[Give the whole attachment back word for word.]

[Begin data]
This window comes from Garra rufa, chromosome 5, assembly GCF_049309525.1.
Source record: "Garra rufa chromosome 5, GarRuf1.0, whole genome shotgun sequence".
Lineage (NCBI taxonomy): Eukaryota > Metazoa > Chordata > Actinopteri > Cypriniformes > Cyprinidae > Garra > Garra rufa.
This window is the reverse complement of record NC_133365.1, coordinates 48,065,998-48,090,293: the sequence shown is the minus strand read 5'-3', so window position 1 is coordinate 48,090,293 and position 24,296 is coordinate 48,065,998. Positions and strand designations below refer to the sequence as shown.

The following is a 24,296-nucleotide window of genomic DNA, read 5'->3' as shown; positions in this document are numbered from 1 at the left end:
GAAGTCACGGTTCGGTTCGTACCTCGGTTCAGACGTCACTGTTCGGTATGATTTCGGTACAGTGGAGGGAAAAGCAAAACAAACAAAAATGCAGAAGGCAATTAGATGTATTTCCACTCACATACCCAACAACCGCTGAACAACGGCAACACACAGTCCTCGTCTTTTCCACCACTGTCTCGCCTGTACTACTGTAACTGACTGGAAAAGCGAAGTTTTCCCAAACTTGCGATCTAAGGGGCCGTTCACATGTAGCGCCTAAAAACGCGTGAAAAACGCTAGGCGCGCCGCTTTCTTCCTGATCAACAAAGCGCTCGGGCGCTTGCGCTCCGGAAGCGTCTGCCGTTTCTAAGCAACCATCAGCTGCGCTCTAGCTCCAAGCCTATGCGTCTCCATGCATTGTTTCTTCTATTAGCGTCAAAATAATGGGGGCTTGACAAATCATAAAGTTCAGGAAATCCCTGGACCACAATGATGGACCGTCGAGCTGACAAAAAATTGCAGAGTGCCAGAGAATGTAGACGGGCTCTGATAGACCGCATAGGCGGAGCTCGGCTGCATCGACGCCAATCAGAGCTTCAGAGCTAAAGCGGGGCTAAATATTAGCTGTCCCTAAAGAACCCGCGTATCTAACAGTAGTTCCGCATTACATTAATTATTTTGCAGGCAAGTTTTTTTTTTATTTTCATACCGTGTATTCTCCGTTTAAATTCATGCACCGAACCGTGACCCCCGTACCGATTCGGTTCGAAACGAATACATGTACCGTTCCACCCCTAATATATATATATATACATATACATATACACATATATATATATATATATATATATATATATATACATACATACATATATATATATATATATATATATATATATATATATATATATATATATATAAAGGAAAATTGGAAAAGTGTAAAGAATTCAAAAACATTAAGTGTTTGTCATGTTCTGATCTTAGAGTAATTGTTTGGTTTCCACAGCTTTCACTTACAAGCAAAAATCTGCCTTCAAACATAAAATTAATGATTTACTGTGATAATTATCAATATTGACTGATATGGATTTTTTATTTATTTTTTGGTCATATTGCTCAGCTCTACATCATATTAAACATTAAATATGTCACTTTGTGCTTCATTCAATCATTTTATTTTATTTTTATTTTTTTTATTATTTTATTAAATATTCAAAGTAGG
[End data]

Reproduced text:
This window comes from Garra rufa, chromosome 5, assembly GCF_049309525.1.
Source record: "Garra rufa chromosome 5, GarRuf1.0, whole genome shotgun sequence".
Lineage (NCBI taxonomy): Eukaryota > Metazoa > Chordata > Actinopteri > Cypriniformes > Cyprinidae > Garra > Garra rufa.
This window is the reverse complement of record NC_133365.1, coordinates 48,065,998-48,090,293: the sequence shown is the minus strand read 5'-3', so window position 1 is coordinate 48,090,293 and position 24,296 is coordinate 48,065,998. Positions and strand designations below refer to the sequence as shown.

The following is a 24,296-nucleotide window of genomic DNA, read 5'->3' as shown; positions in this document are numbered from 1 at the left end:
GAAGTCACGGTTCGGTTCGTACCTCGGTTCAGACGTCACTGTTCGGTATGATTTCGGTACAGTGGAGGGAAAAGCAAAACAAACAAAAATGCAGAAGGCAATTAGATGTATTTCCACTCACATACCCAACAACCGCTGAACAACGGCAACACACAGTCCTCGTCTTTTCCACCACTGTCTCGCCTGTACTACTGTAACTGACTGGAAAAGCGAAGTTTTCCCAAACTTGCGATCTAAGGGGCCGTTCACATGTAGCGCCTAAAAACGCGTGAAAAACGCTAGGCGCGCCGCTTTCTTCCTGATCAACAAAGCGCTCGGGCGCTTGCGCTCCGGAAGCGTCTGCCGTTTCTAAGCAACCATCAGCTGCGCTCTAGCTCCAAGCCTATGCGTCTCCATGCATTGTTTCTTCTATTAGCGTCAAAATAATGGGGGCTTGACAAATCATAAAGTTCAGGAAATCCCTGGACCACAATGATGGACCGTCGAGCTGACAAAAAATTGCAGAGTGCCAGAGAATGTAGACGGGCTCTGATAGACCGCATAGGCGGAGCTCGGCTGCATCGACGCCAATCAGAGCTTCAGAGCTAAAGCGGGGCTAAATATTAGCTGTCCCTAAAGAACCCGCGTATCTAACAGTAGTTCCGCATTACATTAATTATTTTGCAGGCAAGTTTTTTTTTTATTTTCATACCGTGTATTCTCCGTTTAAATTCATGCACCGAACCGTGACCCCCGTACCGATTCGGTTCGAAACGAATACATGTACCGTTCCACCCCTAATATATATATATATACATATACATATACACATATATATATATATATATATATATATATATATACATACATACATATATATATATATATATATATATATATATATATATATATATATATATATAAAGGAAAATTGGAAAAGTGTAAAGAATTCAAAAACATTAAGTGTTTGTCATGTTCTGATCTTAGAGTAATTGTTTGGTTTCCACAGCTTTCACTTACAAGCAAAAATCTGCCTTCAAACATAAAATTAATGATTTACTGTGATAATTATCAATATTGACTGATATGGATTTTTTATTTATTTTTTGGTCATATTGCTCAGCTCTACATCATATTAAACATTAAATATGTCACTTTGTGCTTCATTCAATCATTTTATTTTATTTTTATTTTTTTTATTATTTTATTAAATATTCAAAGTAGG